I’ve struggled for years with self esteem and the ability to love myself. But I’m on the path to everyday holiness and learning to live as a daughter of God.
This post contains a review of a workout tank from PioPrints. All opinions are my own
Two weeks ago, I did a photoshoot with my talented friend, Rachel. We had a blast wandering around Old Town Manassass for an hour, pausing in doorways and lounging in stairwells in search of the perfect shot. It was hot, and to be honest I wasn’t feeling all that well. But Rachel excels at making me feel fabulous. I left the excursion feeling confident and strong.
Until I saw the proofs.
Looking at them objectively, I knew the photos were good. Rachel had captured my personality, and I looked comfortable and at ease in front of the camera.
But do you know what drew my eyes instead?
My frizzy hair.
My wrinkled skin.
My thick waist, made all the more so by the band of my favorite white skirt.
Why didn’t I spend more time on my appearance? Why did I have to look so old? Why didn’t I remember to stand up straight and suck in all that mummy tummy?
“Because you aren’t perfect or beautiful,” a voice whispers.
And I hear it so often I believe it.
A battle’s been waging in my heart for years.
It started in high school, when like everyone else I idly complained about my weight and my skin and my lack of a steady date. None of it was true: I wasn’t remotely heavy; my skin was in pretty good shape. I even dated some nice boys throughout high school and college, but the doubt was far stronger than truth.
As time passed my perception worsened. At my dad’s funeral in 2005, I weighed ten pounds less than I had at my high school graduation.
And still I thought I was fat.
The next few months found me in dire straits. I avoided mirrors. I exercised excessively. Every morning began with “I’m disgusting. I hate myself,” as a daily affirmation.
Why? My parents had been supportive. My husband showered with me love.
Why did I feel so terrible about myself, and so far away from God?
I’m teaching a high school writing class for homeschoolers, and my class just finished up The Great Gatsby. It’s a quick, beautiful read, but the narrative is heavy, populated by empty people desperate for something to fill their souls. The women in the novel – Daisy, Jordan, and Myrtle – exemplify this most strongly: in the attempt to fill that aching emptiness, they wallow in liquor, materialism, and destructive extramarital affairs. Their self concept hinges on external factors; their loneliness can never be filled.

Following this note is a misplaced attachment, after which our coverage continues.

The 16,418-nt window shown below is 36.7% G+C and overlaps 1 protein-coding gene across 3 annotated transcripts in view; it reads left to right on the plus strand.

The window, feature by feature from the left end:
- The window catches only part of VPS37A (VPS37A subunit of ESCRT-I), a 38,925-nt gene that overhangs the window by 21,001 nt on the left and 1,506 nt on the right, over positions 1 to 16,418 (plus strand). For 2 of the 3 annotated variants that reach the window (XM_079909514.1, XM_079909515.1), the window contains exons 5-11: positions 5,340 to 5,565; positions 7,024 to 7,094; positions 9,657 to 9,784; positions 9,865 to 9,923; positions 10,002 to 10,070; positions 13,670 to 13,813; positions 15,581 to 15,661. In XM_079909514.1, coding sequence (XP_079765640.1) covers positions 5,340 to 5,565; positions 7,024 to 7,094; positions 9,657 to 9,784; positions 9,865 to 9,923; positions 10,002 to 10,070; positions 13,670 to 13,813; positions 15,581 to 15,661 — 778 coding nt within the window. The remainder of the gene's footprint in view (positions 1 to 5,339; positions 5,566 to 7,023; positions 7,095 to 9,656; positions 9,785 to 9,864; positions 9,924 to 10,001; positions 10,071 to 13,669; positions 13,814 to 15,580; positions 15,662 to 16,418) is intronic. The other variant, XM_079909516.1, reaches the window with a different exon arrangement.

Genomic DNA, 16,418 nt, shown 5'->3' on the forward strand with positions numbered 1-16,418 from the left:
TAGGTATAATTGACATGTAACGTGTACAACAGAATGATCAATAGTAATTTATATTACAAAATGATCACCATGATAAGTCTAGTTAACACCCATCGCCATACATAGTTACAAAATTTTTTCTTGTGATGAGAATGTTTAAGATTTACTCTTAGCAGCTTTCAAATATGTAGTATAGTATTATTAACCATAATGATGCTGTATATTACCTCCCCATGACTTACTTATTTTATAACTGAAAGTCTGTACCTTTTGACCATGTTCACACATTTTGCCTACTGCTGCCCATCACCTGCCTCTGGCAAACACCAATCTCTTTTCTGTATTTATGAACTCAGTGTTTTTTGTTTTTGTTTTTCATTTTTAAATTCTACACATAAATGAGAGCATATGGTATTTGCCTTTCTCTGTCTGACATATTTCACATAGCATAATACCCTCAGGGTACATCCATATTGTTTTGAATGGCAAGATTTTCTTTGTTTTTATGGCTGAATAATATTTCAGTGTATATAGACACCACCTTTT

These women are Fitzgerald’s indicator species, a harbinger of the impending culture of death. Like many women in modern society, including me, they are victims of a flawed, imperfect narrative, one which tells us we are broken by virtue of that which makes us whole.
But here is the truth we must fly in the face of society:
God’s design for femininity is perfect. His plan for womanhood isn’t flawed.
We must rest in the knowledge of Psalm 139:
You formed my inmost being; you knit me in my mother’s womb. I am wonderfully made.
On the Path to Everyday Holiness: Learning to Love Myself
Over the past few days since I saw my new headshots, I’ve come to a few conclusions. Loving yourself takes courage – it takes believing that you are perfectly made. It also takes a healthy, holistic approach to living, one focused on union with the heart of Christ.
I’ve been working toward that with a few things, like the mass, sacraments, and scripture, for starters. But I’m also diving headfirst into a renewed sense of purpose in my physical endeavors, seeking to reorder my workouts in a healthier way.
The rosary’s been a fixture of my runs for years, but lately it’s become more of a habit than devotion. Where I used to meditate on the sacred mysteries, I’ve been meditating instead on the food I should haven’t eaten or the five minutes I cut from my run. My workouts have been a mode for punishment lately, and I needed an encouraging boost.
I found what I needed in an unlikely place. Pio Prints carries a line of fabulous workout tanks, featuring empowering quotes from the saints. They were kind enough to send me one, and it’s the softest, most comfortable take I own.
I also happens to be emblazoned with my favorite quote from St. Joan of Arc:
I am not afraid: I was born to do this.
I’ve worn this top for several workouts now, and with each adventure I grow more united to my role as daughter of God. It has kept my focus on the beauty within me, reminding me that Like Joan of Arc, I was born to be the woman he made. I have a renewed sense of purpose and focus, quieting the desolations which creep into my heart.
I’m no longer running to punish myself. I’m beating a path to holiness, instead.
When you find yourself grappling with the same struggles, take courage.
He created you and loves you, without question or qualification.
Please don’t be afraid to find holiness in your womanhood.
Learn to love yourself.
You are a beloved daughter of God.
This post is part of the CWBN Blog Hop: Everyday Holiness: Different Ways to Pray. Hop on over to read the wisdom of my colleagues!